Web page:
• The Family Tomb — Michael Gilbert — murder and intrigue in Florence in the 1960s, and for some reason I do enjoy stories of British expats being flamboyantly awful.
  • The Swimmers — Marion Womack — I’m used to books doing direct rewrites of their inspiration, and it was refreshing to read a book that took an influence (Wide Sargasso Sea) and simply ran with the elements and flavours that intrigued the writer, rather than attempting any sort of correlation.
  • The Black Moth — Georgette Heyer — I have a friend who talks about “historical smugness” in historical TV shows, e.g. “the issue of the week and how we would have handled it better now”. Heyer’s early Georgian novels sort of do the opposite — pick up the social mores which didn’t stand the test of time and then lean into them. Usually leads to vigorous bookclub fights.
  • A School for Unusual Girls — Kathleen Baldwin — Apparently I’m about to start on a Regency fantasy-romance kick again.
  • Death of a Ghost — Margery Allingham — I also like murder mysteries in which the writer has clearly been personally victimised by dramatic bohemian types
  • Fun Home — Alison Bechdel — A classic for a reason, and yet somehow I hadn’t read the whole book before (also the stage musical is magnificent, unexpected, and somehow implausibly inevitable).
  • Elmer — Gerry Alanguilian — (comic) Still a bit stunned, but my goodness, the clouds
  • Newt’s Emerald — Garth Nix — Luminous green magic!

Movies and theatre (I’m in Queensland, it was safe and legal)

  • King Kong vs Godzilla — in Gold Class, because where else
  • Come From Away (at QPAC) — I cried through most of it and it took ages for my mask to dry afterwards.

Exhibitions

  • “Creatures” — Shaun Tan (Beinart Gallery) — the lines, the paint, the eyes… Shaun is a magnificent artist, illustrator, and writer, and getting to just stand close and look at the texture is a treasure
  • She-Oaks and Sunlight: Australian Impressionism” — (NGV) — A wonderful exhibition, and a chance to see many favourites (Tom Roberts, in particular, influenced what I was trying to do with descriptions in Flyaway). Seeing them all in one place was illuminating. In some rooms, there were pictures that seemed backlit, shining off the walls, so I was puzzling over that. I worked out, too, that while I generally prefer paintings of green landscapes, that does not hold true for Impressionism, where my heart gets pulled out of my chest by dust and light, yellows and ochres and luminous flickering violets. And of course I reinforced my love for the smallest, sketchiest of paintings, where one or two dabs of paint are a bolting horse, or a girl holding her hat down, or the tiniest dog in a patch of sunlight — see, for example, Allegro con brio.

Books read, things seen: January, February, March 2021

Brush drawing with digital colour of a person with a showercap reading in a blue bath in a green bathroom

Three months of books and comics read (and a few movies)! So apparently I have been accomplishing something.

JANUARY

Books and comics:

  • First Class Murder — Robin Stevens (book 3 of Murder Most Unladylike)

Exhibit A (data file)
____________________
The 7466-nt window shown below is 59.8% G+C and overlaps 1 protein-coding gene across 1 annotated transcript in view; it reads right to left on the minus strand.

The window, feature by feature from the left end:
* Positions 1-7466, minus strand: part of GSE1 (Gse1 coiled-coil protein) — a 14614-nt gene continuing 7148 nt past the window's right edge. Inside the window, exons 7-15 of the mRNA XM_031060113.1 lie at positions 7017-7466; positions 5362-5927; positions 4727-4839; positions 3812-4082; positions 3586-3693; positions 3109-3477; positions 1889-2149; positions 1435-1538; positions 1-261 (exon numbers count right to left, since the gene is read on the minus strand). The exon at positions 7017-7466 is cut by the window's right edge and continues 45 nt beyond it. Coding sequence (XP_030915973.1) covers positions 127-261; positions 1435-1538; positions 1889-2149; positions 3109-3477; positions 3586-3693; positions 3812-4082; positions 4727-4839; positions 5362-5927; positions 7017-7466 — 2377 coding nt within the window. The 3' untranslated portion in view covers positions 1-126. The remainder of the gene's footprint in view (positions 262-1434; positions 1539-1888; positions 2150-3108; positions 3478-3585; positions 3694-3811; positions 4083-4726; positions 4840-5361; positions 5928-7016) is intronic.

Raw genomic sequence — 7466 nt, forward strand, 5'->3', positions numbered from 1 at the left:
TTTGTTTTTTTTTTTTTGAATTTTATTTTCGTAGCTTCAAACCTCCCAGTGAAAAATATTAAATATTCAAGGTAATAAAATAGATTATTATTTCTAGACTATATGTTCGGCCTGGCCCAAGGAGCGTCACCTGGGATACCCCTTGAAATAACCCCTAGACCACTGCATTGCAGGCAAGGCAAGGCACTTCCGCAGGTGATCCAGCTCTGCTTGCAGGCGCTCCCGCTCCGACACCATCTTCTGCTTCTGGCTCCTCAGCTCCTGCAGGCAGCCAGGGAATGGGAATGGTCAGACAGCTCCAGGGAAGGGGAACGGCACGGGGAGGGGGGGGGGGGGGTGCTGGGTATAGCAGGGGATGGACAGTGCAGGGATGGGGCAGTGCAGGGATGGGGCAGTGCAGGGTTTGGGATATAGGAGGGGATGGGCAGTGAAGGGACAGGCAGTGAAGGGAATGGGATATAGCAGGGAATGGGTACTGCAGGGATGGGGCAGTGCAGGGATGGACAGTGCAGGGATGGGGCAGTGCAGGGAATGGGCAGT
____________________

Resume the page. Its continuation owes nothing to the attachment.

• Miss Astbury & Milordo — Irene Northam (a Women’s Weekly Library paperback found in a storage bench in a hospital in Ipswich)
  • Something Light — Margery Sharp (1959 — a pet photographer who spends too much time looking after the men in her life decides to find a man to look after her, and works her way through a list…)
  • The Case of the Missing Marquess — Nancy Springer (Enola Holmes #1)
  • The Case of the Left-Handed Lady — Nancy Springer (Enola Holmes #2)
  • Start Finishing — Charlie Gilkey (mostly I read self-help and time-management books for cathartic aggravation, but although not the most slickly written, this one has turned about to be extremely useful — especially for managing multiple projects)
  • Marry in Scandal — Anne Gracie
  • Indistractable — Nir Eyal
  • Marry in Secret — Anne Gracie
  • The Absolute Book — Elizabeth Knox

Movies:

  • Wonder Woman 84
  • Promising Young Woman

FEBRUARY

Books and comics:

  • The Practice — Seth Godin
  • Faro’s Daughter — Georgette Heyer
  • The Scarlet Pimpernel — Baroness Orczy
  • Jane, the Fox, and Me — Fanny Britt, Isabelle Arsenault (Isabelle Arsenault‘s art in this book is just enchanting)

Movies

  • Pixie

MARCH

Books and comics:

  • Aster and the Accidental Magic — Thom Pico and Karensac
  • The Waxworks Murder — John Dickson Carr (1932, Henri Bencolin #4(?) — I enjoyed this tremendously, perhaps because it’s a murder mystery that manages to be more Gothic in aesthetic than the murders it’s about)
  • The House Without the Door — Elizabeth Daly (1950, Henry Gamadge #4)
  • Skip — Molly Mendoza
  • Moon Girl & Devil Dinosaur #6: Save our School — Brandon Montclar, Natacha Bustos, Tamra Bonvillain (Bustos and Bonvillain’s art in this is so energetic — the body language vivid and hilarious)
  • Grave Sight #2 — Charlaine Harris, Bill Harms, Denis Medri
Brush drawing with digital colour of a person with a showercap reading in a blue bath looking up, startled, and hearing the word "RUSTLE"

The Tallow-Wife arrives!

Cardboard box with bubble-wrapped parce.

Look what’s arrived from Tartarus!

Spread of three copies of The Tallow-Wife, on top of bubble wrap. The first is open to the story "Embers and Ash", with a drawing of a ship half-sunk in a cliff. The second has its dust jacket on. The third shows the foil-and-purple cover design on the boards under the cover.

It’s Angela Slatter‘s extremely beautiful The Tallow-Wife and Other Tales, which is now available to buy in a limited edition.

The spines of The Tallow-Wife, with hand-lettered title printed in foil on a purple ground.